is the social science that analyzes the production, distribution, and consumption ofgoods and services.
analyzes the production, distribution, and consumption of goods and services. It aims to explain how economies work and how economic agents interact.
The term economics comes from the Ancient Greek οἰκονομία (oikonomia,"management of a household, administration") from οἶκος (oikos, "house") + νόμος (nomos,"custom" or "law"), hence "rules of the house(hold)". Current economic models emerged from the broader field of political economy in the late 19th century. A primary stimulus for the development of modern economics was the desire to use an empirical approach more akin to the physical sciences
Economics aims to explain how economies work and how economic agents interact. Economic analysis is applied throughout society, in business, finance and government, but also in crime, education, the family, health, law, politics, religion, social institutions, war, and science. At the turn of the 21st century, the expanding domain of economics in the social sciences has been described as economic imperialism.
Common distinctions are drawn between various dimensions of economics. The primary textbook distinction is between microeconomics, which examines the behavior of basic elements in the economy, including individual markets and agents (such as consumers and firms, buyers and sellers), and macroeconomics, which addresses issues affecting an entire economy, including unemployment, inflation, economic growth, and monetary and fiscal policy. Other distinctions include: between positive economics (describing "what is") and normative economics (advocating "what ought to be"); between economic theory and applied economics; between mainstream economics (more "orthodox" dealing with the "rationality-individualism-equilibrium nexus") andheterodox economics (more "radical" dealing with the "institutions-history-social structure nexus");and between rational and behavioral economics.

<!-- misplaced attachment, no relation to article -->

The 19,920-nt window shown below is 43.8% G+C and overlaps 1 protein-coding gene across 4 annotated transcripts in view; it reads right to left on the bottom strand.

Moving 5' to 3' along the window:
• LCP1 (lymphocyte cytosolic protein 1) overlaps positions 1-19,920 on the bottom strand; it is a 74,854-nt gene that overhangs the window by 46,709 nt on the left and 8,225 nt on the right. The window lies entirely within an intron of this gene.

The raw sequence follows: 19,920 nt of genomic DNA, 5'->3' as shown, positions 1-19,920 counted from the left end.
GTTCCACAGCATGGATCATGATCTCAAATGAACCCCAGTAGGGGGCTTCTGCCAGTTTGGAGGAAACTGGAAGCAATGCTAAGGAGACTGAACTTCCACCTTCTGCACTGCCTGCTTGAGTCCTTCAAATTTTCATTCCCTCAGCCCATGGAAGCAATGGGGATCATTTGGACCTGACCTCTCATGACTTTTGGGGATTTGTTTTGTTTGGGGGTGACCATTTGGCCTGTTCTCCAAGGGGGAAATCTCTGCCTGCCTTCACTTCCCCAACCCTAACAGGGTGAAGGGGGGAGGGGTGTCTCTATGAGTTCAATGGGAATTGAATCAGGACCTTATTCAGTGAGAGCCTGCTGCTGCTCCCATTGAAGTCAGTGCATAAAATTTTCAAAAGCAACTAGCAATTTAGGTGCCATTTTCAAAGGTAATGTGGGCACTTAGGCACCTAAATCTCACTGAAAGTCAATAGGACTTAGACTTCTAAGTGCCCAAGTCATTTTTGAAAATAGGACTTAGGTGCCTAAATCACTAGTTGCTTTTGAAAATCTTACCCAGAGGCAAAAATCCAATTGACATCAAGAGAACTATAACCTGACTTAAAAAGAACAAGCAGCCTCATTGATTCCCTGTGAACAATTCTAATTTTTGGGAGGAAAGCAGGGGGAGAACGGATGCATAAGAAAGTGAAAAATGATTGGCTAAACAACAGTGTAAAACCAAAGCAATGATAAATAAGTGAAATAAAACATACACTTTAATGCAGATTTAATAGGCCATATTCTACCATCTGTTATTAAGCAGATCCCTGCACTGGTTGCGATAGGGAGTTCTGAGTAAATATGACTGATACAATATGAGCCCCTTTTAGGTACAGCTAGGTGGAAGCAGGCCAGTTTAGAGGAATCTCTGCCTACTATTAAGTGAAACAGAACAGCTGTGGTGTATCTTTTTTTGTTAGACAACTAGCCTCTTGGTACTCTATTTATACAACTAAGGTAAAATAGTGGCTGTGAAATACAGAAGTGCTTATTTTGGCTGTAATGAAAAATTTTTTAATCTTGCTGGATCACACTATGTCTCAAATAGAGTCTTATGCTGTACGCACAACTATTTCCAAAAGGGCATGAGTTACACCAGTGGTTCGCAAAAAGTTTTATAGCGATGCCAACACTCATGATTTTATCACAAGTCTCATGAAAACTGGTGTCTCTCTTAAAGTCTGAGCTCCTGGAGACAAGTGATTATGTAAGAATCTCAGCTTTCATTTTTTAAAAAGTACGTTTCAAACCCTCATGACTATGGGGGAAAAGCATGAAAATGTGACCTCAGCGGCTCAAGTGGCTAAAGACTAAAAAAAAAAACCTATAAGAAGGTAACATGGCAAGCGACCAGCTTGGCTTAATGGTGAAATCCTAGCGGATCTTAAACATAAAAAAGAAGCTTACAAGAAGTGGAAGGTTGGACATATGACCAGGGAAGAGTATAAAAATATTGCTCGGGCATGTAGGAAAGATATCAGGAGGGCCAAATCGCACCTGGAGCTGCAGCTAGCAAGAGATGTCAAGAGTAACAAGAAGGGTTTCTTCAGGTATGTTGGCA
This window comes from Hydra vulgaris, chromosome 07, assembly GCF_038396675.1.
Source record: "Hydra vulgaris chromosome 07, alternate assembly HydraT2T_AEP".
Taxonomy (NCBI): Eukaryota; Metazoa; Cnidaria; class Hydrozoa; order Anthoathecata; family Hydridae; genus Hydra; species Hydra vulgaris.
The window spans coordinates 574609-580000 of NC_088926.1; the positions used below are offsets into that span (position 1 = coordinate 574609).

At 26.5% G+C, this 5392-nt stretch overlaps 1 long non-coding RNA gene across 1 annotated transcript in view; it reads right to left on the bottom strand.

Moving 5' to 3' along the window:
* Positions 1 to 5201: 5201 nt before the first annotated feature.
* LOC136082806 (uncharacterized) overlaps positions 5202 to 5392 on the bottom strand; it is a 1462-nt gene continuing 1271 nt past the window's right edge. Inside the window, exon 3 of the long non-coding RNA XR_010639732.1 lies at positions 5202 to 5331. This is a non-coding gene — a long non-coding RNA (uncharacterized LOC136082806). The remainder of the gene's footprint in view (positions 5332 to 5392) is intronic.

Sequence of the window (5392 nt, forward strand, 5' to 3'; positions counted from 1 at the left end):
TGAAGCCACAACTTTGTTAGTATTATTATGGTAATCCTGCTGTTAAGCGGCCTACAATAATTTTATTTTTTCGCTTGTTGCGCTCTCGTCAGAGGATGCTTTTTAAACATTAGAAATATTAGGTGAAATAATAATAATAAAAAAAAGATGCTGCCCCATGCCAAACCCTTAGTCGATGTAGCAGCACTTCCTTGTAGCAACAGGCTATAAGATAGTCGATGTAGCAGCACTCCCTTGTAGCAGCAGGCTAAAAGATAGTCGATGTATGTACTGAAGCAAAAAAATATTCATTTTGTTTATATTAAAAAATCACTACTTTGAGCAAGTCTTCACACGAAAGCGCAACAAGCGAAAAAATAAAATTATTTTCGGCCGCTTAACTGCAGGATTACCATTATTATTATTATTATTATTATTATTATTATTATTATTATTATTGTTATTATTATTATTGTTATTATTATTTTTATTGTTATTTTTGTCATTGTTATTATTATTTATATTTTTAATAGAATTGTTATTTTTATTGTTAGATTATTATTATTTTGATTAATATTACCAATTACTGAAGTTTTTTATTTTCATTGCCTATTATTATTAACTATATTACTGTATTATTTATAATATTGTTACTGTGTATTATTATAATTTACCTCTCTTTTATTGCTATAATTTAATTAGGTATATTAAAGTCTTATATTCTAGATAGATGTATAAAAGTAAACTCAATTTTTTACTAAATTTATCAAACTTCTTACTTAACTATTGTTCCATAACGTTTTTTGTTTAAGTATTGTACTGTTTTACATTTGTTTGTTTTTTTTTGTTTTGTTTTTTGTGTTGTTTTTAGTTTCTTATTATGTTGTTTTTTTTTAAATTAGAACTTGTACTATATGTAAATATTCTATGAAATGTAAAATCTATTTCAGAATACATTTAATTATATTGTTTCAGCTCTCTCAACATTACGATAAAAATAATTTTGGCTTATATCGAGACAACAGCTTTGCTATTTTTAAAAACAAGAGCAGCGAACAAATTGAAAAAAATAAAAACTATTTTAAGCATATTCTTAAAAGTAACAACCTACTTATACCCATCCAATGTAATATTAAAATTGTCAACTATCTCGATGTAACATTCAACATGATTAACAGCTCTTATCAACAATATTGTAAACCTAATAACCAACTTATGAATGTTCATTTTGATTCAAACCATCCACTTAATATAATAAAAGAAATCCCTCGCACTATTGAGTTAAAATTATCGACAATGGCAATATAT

An economic system is the combination of the various agencies, entities (or even sectors as described by some authors) that provide the economic structure that defines the social community. These agencies are joined by lines of trade and exchange along which goods, money etc. are continuously flowing. An example of such a system for a closed economy is shown in the flow-diagram.
The basic economic problem that arises because people have unlimited wants but resources are limited. Because of scarcity, various economic decisions must be made to allocate resources efficient.
When we talk of scarcity within an economic context, it refers to limited resources, not a lack of riches. These resources are the inputs of production: land, labor and capital. People must make choices between different items because the resources necessary to fulfill their wants are limited. These decisions are made by giving up (trading off) one want to satisfy another.
The decision-making structures of an economy determine the use of economic inputs (the means of production), distribution of output, the level of centralization in decision-making, and who makes these decisions. Decisions might be carried out by industrial councils, by a government agency, or by private owners. Some aspects of these structures include:
▪ Coordination Mechanism: How information is obtained and used to coordinate economic activity. The two dominant forms of coordination include planning and the market; planning can be either centralized or de-centralized, and the two mechanisms are not mutually exclusive. ▪ Productive Property Rights: This refers to ownership (rights to the proceeds of output generated) and control over the use of themeans of production. They may be owned privately, by the public, by those who use the property, or held in common by all of society. ▪ Incentive...
Please join StudyMode to read the full document